Source/Disclosures
Disclosures: Periman reports no relevant financial disclosures. Rhee reports he is a consultant for Allergan, Aerie and Ivantis; is on the speakers bureau for Aerie, Ivantis and Bausch + Lomb; receives research grants from Allergan, Glaukos and Ivantis; and is on the scientific advisory board for Ocular Therapeutix.
November 17, 2020
3 min read
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Can glaucoma therapies be balanced with ocular surface health?

Source/Disclosures
Disclosures: Periman reports no relevant financial disclosures. Rhee reports he is a consultant for Allergan, Aerie and Ivantis; is on the speakers bureau for Aerie, Ivantis and Bausch + Lomb; receives research grants from Allergan, Glaukos and Ivantis; and is on the scientific advisory board for Ocular Therapeutix.
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Click here to read the Cover Story, "Balance needed between glaucoma treatment, management of ocular surface disease."

POINT

Quality of life issues

Red, irritated eyes and eyelids, fluctuating vision and ocular fatigue are common findings in patients with dry eye as well as those with glaucoma.

Laura M. Periman, MD
Laura M. Periman

Many of these patient complaints have significant impacts on their quality of life and satisfaction. As the ophthalmologists who care for these patients, we take more than just IOP into account. How the patient looks and feels is a present and palpable issue while we fight to save the optic nerves and visual fields.

The patient with dry eye is already dealing with inflammation, visual fluctuations, compromised tear film stability and neurosensory compromise (TFOS DEWS II definition). Topical medications exacerbate these problems by nature of the BAK load (and the impacts of BAK on epithelial cell, goblet cell, conjunctival integrity) as well as the medication itself. For example, significant meibomian gland dysfunction is present in 92% of patients on a prostaglandin analog IOP-lowering medication compared with 58% of patients receiving non-prostaglandin analog medications. Chronic allergic conjunctivitis is also associated with topical medications.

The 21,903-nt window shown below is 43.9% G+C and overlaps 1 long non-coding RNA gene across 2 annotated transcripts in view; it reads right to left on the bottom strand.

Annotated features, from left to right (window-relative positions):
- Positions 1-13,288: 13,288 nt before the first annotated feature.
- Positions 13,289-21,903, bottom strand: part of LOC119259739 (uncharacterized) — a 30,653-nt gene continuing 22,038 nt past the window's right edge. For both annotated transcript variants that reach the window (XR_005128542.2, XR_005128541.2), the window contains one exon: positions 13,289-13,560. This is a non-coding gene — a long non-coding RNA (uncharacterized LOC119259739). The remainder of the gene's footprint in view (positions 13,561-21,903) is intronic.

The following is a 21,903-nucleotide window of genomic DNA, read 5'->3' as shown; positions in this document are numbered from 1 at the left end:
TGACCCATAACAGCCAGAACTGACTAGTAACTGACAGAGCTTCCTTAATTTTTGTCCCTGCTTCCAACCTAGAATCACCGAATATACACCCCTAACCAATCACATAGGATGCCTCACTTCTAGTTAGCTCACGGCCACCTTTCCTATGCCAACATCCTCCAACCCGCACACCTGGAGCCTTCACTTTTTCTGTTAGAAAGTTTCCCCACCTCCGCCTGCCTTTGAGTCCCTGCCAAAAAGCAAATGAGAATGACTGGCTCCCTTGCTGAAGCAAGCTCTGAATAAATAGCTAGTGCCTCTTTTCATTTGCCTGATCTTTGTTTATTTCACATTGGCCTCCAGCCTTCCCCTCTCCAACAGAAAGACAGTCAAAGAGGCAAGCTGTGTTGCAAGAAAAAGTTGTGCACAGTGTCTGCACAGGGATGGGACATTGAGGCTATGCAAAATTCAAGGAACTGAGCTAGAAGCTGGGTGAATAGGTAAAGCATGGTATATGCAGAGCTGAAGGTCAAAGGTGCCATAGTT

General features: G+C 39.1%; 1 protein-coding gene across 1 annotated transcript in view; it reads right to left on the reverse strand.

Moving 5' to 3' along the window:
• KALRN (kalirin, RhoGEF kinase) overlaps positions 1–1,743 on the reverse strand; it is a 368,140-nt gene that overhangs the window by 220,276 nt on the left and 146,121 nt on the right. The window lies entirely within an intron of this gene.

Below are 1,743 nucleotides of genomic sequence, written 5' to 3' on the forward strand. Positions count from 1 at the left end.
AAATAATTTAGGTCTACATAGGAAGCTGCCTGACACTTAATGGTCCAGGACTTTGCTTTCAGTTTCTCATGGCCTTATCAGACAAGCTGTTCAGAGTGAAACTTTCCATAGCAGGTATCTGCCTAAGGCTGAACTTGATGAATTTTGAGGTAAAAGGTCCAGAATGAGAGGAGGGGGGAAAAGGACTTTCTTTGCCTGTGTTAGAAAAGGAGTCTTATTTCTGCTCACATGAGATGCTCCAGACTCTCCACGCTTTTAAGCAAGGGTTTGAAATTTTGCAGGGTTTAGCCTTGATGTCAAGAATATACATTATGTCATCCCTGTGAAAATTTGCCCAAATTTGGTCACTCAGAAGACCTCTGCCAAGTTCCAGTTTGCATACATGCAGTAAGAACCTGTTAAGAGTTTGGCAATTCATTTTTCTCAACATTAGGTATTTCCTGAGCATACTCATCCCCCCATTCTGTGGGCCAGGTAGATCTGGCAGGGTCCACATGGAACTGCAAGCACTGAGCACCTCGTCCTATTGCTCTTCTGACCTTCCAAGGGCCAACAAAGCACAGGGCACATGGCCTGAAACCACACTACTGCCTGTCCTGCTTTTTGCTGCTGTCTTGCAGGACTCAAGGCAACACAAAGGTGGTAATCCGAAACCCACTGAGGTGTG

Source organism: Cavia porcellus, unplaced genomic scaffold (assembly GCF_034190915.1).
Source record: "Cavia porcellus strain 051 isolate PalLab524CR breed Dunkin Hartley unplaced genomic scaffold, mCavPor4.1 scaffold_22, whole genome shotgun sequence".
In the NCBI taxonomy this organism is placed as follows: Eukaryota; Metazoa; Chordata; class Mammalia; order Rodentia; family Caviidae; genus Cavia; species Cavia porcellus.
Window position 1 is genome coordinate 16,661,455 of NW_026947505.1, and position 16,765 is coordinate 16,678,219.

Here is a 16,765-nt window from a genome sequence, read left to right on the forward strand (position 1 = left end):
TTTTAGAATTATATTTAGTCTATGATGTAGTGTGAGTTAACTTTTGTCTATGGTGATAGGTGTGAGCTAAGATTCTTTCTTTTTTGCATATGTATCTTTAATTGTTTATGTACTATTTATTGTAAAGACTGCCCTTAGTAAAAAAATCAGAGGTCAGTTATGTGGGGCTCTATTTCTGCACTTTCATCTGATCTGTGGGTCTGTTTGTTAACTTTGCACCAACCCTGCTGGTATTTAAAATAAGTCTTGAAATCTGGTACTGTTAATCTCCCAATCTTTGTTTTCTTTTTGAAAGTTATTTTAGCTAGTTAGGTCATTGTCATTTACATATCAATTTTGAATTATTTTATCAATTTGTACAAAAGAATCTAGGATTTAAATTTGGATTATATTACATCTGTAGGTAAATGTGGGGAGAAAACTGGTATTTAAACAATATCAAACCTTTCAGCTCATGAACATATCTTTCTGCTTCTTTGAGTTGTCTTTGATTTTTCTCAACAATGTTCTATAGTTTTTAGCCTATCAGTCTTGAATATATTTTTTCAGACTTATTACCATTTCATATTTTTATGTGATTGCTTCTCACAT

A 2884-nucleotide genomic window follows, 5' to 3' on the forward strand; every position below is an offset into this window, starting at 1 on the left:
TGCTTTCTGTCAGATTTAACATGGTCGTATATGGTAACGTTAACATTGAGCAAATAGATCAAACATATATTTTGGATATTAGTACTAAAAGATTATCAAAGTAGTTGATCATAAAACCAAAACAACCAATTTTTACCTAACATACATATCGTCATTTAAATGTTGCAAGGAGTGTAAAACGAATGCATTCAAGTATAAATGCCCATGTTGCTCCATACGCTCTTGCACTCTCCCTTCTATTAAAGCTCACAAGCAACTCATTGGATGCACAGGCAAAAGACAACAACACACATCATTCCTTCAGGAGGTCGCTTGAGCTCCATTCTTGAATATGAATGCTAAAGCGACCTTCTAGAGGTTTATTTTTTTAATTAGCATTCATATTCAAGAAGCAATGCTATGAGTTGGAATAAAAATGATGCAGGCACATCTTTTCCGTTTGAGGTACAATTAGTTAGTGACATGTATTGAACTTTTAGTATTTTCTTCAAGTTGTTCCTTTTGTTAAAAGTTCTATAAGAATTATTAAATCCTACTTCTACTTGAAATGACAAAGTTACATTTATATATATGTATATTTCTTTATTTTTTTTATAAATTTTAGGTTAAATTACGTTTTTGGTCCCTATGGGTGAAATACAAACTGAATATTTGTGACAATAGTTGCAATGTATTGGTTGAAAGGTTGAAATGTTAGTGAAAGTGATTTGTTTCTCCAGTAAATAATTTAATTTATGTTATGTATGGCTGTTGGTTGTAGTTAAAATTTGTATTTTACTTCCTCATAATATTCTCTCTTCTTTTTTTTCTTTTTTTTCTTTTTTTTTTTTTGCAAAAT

Glaucoma barriers to medication adherence include a variety of issues such as cost, side effects and dosing regimens. However, recent work also describes compliance barriers attributable to ocular surface disease and anxiety.

The integrated approach that addresses the ocular surface aspects and medication consequences of our glaucoma patients has longer-term implications, including the increased risk for trabeculectomy failures in eyes with longer BAK exposure.

Fortunately, the dual ocular surface insults from dry eye and glaucoma medications are no longer unavoidable, untreatable nor unsurmountable. With the availability of excellent dry eye medications (cyclosporine, lifitegrast, steroids), in-office procedures for dry eye and MGD, as well as preservative-free artificial tears and glaucoma drop formulations and surgical approaches such as laser trabeculoplasty and MIGS, we have the ability to address the dual insults on these patients’ ocular surface, quality of vision and quality of life.